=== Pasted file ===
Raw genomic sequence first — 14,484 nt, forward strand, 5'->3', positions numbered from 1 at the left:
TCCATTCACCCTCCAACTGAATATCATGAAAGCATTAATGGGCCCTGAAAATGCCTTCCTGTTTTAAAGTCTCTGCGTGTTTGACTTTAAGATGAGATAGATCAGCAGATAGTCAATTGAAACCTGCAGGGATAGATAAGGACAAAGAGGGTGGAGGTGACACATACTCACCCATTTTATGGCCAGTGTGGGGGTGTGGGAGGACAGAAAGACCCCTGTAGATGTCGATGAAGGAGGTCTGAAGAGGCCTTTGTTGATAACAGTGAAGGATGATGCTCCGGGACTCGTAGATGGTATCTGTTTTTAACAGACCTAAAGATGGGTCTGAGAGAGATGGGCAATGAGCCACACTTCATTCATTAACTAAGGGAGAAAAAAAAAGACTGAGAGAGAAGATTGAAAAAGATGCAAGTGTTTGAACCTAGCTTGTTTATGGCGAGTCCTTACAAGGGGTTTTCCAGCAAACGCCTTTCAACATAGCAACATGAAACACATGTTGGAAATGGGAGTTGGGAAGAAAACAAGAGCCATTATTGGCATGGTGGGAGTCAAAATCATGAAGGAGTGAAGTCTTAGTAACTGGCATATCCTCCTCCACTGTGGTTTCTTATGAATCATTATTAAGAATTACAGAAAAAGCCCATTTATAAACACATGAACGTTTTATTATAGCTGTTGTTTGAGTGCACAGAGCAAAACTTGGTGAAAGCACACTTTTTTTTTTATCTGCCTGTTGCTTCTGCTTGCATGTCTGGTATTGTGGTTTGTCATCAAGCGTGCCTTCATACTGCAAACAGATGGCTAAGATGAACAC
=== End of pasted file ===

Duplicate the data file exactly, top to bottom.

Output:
Raw genomic sequence first — 14,484 nt, forward strand, 5'->3', positions numbered from 1 at the left:
TCCATTCACCCTCCAACTGAATATCATGAAAGCATTAATGGGCCCTGAAAATGCCTTCCTGTTTTAAAGTCTCTGCGTGTTTGACTTTAAGATGAGATAGATCAGCAGATAGTCAATTGAAACCTGCAGGGATAGATAAGGACAAAGAGGGTGGAGGTGACACATACTCACCCATTTTATGGCCAGTGTGGGGGTGTGGGAGGACAGAAAGACCCCTGTAGATGTCGATGAAGGAGGTCTGAAGAGGCCTTTGTTGATAACAGTGAAGGATGATGCTCCGGGACTCGTAGATGGTATCTGTTTTTAACAGACCTAAAGATGGGTCTGAGAGAGATGGGCAATGAGCCACACTTCATTCATTAACTAAGGGAGAAAAAAAAAGACTGAGAGAGAAGATTGAAAAAGATGCAAGTGTTTGAACCTAGCTTGTTTATGGCGAGTCCTTACAAGGGGTTTTCCAGCAAACGCCTTTCAACATAGCAACATGAAACACATGTTGGAAATGGGAGTTGGGAAGAAAACAAGAGCCATTATTGGCATGGTGGGAGTCAAAATCATGAAGGAGTGAAGTCTTAGTAACTGGCATATCCTCCTCCACTGTGGTTTCTTATGAATCATTATTAAGAATTACAGAAAAAGCCCATTTATAAACACATGAACGTTTTATTATAGCTGTTGTTTGAGTGCACAGAGCAAAACTTGGTGAAAGCACACTTTTTTTTTTATCTGCCTGTTGCTTCTGCTTGCATGTCTGGTATTGTGGTTTGTCATCAAGCGTGCCTTCATACTGCAAACAGATGGCTAAGATGAACAC